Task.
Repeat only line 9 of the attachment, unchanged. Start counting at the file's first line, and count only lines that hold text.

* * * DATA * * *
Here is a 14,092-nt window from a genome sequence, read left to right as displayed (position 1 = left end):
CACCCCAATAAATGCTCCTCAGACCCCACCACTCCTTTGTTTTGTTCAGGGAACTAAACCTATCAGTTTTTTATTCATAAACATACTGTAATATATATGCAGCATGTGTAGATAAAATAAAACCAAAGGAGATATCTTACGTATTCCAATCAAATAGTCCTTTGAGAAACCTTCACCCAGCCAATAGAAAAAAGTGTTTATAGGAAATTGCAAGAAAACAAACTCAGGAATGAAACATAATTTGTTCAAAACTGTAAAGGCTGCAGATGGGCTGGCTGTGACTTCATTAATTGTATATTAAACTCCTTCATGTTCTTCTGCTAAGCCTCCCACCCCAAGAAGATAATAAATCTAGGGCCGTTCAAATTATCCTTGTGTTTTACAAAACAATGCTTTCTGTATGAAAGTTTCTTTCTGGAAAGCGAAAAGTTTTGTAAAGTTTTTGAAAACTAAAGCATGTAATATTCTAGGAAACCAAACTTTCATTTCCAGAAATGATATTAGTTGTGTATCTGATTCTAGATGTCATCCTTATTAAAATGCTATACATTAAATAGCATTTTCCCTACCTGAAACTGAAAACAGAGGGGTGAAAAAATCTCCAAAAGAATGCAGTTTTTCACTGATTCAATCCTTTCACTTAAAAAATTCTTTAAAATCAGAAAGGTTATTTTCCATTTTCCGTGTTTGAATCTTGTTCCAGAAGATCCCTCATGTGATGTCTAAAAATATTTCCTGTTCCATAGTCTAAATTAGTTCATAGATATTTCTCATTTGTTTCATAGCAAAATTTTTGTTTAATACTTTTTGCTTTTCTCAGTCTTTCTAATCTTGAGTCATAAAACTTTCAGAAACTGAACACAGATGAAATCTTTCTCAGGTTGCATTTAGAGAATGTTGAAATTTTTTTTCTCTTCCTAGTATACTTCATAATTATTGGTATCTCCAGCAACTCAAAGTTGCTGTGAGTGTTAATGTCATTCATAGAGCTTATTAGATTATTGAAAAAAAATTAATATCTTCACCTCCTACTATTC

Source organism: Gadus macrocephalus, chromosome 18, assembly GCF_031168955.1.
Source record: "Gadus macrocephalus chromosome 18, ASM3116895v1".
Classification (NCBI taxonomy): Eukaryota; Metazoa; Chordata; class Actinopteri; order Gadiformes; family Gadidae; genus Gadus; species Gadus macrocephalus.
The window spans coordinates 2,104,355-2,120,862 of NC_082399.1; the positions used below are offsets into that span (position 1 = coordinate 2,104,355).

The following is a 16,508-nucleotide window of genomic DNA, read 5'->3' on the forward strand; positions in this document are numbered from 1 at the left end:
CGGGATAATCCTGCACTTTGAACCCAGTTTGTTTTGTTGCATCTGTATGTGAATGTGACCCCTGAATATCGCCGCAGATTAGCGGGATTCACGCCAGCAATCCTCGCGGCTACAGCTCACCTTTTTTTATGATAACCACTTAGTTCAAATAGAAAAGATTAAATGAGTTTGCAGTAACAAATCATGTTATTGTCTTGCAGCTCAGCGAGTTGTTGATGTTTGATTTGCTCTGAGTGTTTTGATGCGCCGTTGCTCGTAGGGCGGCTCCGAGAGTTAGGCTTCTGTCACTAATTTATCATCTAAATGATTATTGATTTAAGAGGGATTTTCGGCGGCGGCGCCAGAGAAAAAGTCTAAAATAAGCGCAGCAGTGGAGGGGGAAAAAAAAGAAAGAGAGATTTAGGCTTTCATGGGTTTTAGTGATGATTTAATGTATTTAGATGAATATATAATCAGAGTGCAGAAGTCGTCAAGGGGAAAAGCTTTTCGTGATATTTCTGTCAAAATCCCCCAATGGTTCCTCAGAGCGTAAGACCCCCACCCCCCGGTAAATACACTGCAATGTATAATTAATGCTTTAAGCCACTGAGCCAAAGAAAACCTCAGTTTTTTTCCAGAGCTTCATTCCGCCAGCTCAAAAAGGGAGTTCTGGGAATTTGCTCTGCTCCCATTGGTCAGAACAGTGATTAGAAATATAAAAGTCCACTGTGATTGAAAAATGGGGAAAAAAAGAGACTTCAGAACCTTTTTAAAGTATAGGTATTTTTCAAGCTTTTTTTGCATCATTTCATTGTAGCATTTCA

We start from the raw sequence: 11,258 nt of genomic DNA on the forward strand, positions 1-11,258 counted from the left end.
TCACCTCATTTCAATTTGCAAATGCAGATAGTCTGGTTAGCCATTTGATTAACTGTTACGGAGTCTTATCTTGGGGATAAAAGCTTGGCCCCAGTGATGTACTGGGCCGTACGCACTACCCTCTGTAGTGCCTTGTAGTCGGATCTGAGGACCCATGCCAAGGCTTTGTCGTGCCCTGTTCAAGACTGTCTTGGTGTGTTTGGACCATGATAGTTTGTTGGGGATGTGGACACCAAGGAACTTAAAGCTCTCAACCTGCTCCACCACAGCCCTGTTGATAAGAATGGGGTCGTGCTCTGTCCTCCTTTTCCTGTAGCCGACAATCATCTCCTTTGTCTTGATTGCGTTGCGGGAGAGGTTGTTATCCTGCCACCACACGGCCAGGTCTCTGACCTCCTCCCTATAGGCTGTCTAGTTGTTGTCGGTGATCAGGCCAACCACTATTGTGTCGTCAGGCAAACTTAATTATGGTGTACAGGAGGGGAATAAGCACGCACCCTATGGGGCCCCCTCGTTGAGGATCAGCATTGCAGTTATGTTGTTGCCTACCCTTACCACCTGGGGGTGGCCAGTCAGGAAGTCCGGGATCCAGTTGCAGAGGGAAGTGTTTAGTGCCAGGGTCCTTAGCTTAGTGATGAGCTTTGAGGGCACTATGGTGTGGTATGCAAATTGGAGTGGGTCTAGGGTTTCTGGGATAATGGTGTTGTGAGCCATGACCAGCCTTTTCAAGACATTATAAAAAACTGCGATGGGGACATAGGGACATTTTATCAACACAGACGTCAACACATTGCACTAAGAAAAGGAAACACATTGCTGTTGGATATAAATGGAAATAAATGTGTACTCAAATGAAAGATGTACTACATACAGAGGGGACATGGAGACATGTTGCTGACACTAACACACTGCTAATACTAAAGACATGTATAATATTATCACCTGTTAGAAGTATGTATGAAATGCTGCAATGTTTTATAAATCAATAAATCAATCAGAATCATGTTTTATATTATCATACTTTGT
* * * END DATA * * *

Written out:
We start from the raw sequence: 11,258 nt of genomic DNA on the forward strand, positions 1-11,258 counted from the left end.